Bindi Irwin Reveals She Had Surgery For Endometriosis And Talks About The "Insurmountable Pain" She Has Endured Over The Last 10 Years

Bindi Irwin, daughter of famous TV personality Steve Irwin, opened up about her long battle with endometriosis over the last 10 years. She shared a picture of herself in the hospital after undergoing a surgery.

By Gina Florio2 min read
bindi Irwin

Australian Bindi Irwin, 24, is Steve Irwin's oldest child and followed in his footsteps to become a conservationist and TV personality. She married American Chandler Powell in 2020, and they have one daughter together. Her Instagram page is full of photos of her family, her work with animals, and glimpses of her personal life. But on Tuesday, she shared something she had never shared before: She has been battling endometriosis and has just undergone surgery to treat it. It has been a painful road for her, but she is grateful for the care she has received and decided to share her story to encourage other women who are also battling this disorder.

Bindi Irwin Reveals She Had Surgery for Endometriosis

Bindi's followers are used to seeing her outside with animals or caring for her young daughter. Many were surprised to see her latest picture featured her in a hospital bed. She wrote a long caption about her struggles with endometriosis, a disease where tissue similar to the lining of the uterus grows outside the uterus, revealing that she just underwent surgery to treat the condition. She said she "battled for a long time" wondering if she should share details of her struggle. But she feels it's her responsibility to be honest so that other women with endometriosis are encouraged to reach out for help if they need it.

"For 10yrs I’ve struggled with insurmountable fatigue, pain & nausea," she said. "Trying to remain a positive person & hide the pain has been a very long road. These last 10yrs have included many tests, doctors visits, scans, etc."

One doctor told her that it was just something she would have to live with, so she "gave up entirely, trying to function through the pain." Finally, a friend helped to set her on the right path to receive the care she needed.

"I decided to undergo surgery for endometriosis," she shared. "Going in for surgery was scary but I knew I couldn’t live like I was. Every part of my life was getting torn apart because of the pain. To cut a long story short, they found 37 lesions, some very deep & difficult to remove, & a chocolate cyst."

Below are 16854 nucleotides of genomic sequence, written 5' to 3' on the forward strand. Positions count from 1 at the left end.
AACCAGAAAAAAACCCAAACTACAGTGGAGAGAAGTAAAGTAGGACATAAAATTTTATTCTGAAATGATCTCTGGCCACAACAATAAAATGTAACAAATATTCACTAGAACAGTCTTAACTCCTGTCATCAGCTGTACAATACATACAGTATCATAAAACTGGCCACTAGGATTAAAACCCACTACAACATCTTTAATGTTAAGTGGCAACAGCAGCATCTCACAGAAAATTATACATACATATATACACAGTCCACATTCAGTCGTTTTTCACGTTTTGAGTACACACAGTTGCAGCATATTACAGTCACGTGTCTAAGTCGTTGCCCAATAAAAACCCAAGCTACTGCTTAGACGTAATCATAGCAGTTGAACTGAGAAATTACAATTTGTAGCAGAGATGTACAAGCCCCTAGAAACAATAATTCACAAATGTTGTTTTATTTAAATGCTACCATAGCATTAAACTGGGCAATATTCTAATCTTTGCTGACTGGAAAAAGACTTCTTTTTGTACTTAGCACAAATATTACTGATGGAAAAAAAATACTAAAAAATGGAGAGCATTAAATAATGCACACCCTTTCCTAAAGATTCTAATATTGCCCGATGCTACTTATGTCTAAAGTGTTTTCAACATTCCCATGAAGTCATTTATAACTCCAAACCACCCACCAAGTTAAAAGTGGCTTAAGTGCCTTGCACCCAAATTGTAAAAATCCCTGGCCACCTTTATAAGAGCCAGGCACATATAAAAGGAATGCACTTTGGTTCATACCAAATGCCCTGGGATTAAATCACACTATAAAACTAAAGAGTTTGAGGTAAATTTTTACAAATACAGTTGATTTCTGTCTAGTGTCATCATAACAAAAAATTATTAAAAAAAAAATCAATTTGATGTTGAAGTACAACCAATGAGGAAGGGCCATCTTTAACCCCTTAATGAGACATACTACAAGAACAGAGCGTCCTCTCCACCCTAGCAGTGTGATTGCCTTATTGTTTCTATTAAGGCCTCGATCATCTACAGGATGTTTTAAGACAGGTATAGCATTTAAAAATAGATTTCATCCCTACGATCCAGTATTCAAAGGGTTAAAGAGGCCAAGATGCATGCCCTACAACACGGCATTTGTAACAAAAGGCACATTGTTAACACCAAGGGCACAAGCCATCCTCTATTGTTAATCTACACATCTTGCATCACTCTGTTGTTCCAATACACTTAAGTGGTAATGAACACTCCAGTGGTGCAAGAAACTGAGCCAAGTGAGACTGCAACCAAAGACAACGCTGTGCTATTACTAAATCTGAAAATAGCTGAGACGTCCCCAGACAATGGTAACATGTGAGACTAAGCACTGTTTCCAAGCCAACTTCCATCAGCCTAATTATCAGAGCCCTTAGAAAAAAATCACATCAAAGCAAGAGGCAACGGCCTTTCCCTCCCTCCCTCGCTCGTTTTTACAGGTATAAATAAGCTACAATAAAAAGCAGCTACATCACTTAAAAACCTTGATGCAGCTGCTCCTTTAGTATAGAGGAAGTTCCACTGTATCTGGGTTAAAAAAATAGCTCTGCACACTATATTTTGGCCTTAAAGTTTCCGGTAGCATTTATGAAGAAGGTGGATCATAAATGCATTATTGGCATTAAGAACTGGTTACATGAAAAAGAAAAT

A chocolate cyst is a noncancerous, fluid-filled cyst that usually forms deep within the ovaries. It can occur when endometrial tissue forms sacs on the ovaries. Bindi shares that her doctor asked her after the surgery, "How did you live with this much pain?" She was validated for the first time in years, and this felt "indescribable." Bindi thanked her family and friends who have stayed by her side during this decade-long journey and for encouraging her to find the answers even when she felt like giving up.

"I’m on the road to recovery & the gratitude I feel is overwhelming," she continued. "To those questioning the cancelled plans, unanswered messages & absence - I had been pouring every ounce of the energy I had left into our daughter & family."

"Things may look fine on the outside looking in through the window of someone’s life, however, that is not always the case," she added. "Please be gentle & pause before asking me (or any woman) when we’ll be having more children. After all that my body has gone through, I feel tremendously grateful that we have our gorgeous daughter. She feels like our family’s miracle."

Bindi concludes the caption by encouraging women with endometriosis pain to keep looking for answers, and to know that they deserve help and care.

Endometriosis can cause infertility and chronic pain, and roughly 10% of women in their reproductive years suffer from it around the world. In the U.S., it's estimated that more than 11% of women between the ages of 15 and 44 suffer from endometriosis; this disease makes it harder for women to get pregnant and can affect nearby organs, such as the bladder and intestines. The tissue that grows outside the uterus can even envelop the ovaries and Fallopian tubes if left untreated.